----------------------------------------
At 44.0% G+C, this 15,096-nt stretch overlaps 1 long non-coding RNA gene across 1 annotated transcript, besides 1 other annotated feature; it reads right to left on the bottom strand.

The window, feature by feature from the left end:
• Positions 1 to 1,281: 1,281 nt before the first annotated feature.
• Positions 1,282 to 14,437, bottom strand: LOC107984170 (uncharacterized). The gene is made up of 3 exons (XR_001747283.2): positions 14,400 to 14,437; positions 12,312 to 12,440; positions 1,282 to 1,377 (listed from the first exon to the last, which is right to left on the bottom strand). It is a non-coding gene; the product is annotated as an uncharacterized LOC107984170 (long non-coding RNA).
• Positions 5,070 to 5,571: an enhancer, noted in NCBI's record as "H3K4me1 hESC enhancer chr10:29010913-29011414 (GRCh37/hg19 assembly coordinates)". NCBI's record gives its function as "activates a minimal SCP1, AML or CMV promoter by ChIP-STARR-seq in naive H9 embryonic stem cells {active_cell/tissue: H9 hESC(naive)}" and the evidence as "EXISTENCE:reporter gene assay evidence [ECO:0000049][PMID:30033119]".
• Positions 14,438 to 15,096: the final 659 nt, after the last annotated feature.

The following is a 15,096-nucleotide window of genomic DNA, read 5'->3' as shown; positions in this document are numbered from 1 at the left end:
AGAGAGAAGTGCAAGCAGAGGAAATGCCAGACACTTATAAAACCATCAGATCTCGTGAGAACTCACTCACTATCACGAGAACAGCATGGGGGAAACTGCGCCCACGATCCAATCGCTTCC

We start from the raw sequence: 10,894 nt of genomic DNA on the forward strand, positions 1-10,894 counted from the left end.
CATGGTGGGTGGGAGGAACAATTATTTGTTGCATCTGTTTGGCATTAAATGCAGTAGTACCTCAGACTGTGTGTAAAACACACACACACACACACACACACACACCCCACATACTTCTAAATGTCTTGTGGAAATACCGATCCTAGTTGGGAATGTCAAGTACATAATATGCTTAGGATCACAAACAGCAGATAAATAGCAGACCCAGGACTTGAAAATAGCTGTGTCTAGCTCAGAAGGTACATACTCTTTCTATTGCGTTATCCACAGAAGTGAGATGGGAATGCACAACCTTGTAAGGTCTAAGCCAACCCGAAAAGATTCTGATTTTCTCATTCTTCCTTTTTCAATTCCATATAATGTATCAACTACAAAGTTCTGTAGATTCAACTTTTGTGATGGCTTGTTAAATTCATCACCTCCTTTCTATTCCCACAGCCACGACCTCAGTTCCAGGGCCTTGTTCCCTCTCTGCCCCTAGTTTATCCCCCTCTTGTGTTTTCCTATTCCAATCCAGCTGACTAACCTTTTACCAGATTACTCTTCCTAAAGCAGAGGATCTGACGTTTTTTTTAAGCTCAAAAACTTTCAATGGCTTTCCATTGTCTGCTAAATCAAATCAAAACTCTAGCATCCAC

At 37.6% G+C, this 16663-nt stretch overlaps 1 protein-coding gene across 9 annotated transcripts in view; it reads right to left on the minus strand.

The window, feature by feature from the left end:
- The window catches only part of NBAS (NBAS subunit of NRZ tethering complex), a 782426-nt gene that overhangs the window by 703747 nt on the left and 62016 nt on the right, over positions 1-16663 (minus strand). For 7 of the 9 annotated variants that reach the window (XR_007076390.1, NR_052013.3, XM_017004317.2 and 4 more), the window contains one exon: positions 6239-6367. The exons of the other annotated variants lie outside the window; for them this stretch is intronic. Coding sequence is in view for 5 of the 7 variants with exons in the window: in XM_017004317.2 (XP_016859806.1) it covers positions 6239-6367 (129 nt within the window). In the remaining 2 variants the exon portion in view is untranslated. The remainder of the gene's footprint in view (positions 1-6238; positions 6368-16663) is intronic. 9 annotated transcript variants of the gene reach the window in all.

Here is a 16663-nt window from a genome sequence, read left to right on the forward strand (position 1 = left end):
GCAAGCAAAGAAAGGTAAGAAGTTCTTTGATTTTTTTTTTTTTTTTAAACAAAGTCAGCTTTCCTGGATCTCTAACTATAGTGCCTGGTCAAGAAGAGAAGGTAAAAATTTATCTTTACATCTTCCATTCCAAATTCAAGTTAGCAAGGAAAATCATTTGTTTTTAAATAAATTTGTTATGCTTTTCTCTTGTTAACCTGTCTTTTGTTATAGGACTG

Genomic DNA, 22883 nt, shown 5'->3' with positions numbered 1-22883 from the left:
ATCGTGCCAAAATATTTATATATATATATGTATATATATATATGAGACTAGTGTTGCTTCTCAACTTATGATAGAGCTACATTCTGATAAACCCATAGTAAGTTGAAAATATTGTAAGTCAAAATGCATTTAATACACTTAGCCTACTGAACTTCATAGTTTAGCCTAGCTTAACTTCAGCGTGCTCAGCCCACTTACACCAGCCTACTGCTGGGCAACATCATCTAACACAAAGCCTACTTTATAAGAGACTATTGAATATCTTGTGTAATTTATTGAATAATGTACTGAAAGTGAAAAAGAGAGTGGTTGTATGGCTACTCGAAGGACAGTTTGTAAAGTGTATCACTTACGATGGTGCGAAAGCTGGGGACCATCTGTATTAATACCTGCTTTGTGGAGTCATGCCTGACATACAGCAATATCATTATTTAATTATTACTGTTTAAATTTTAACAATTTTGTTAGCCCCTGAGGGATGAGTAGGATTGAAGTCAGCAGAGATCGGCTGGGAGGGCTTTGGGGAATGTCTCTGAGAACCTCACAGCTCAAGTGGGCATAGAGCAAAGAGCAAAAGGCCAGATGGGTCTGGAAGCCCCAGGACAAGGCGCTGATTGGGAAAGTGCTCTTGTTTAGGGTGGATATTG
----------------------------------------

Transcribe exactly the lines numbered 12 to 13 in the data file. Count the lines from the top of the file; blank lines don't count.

The window, feature by feature from the left end:
- The window catches only part of NBAS (NBAS subunit of NRZ tethering complex), a 782426-nt gene that overhangs the window by 703747 nt on the left and 62016 nt on the right, over positions 1-16663 (minus strand). For 7 of the 9 annotated variants that reach the window (XR_007076390.1, NR_052013.3, XM_017004317.2 and 4 more), the window contains one exon: positions 6239-6367. The exons of the other annotated variants lie outside the window; for them this stretch is intronic. Coding sequence is in view for 5 of the 7 variants with exons in the window: in XM_017004317.2 (XP_016859806.1) it covers positions 6239-6367 (129 nt within the window). In the remaining 2 variants the exon portion in view is untranslated. The remainder of the gene's footprint in view (positions 1-6238; positions 6368-16663) is intronic. 9 annotated transcript variants of the gene reach the window in all.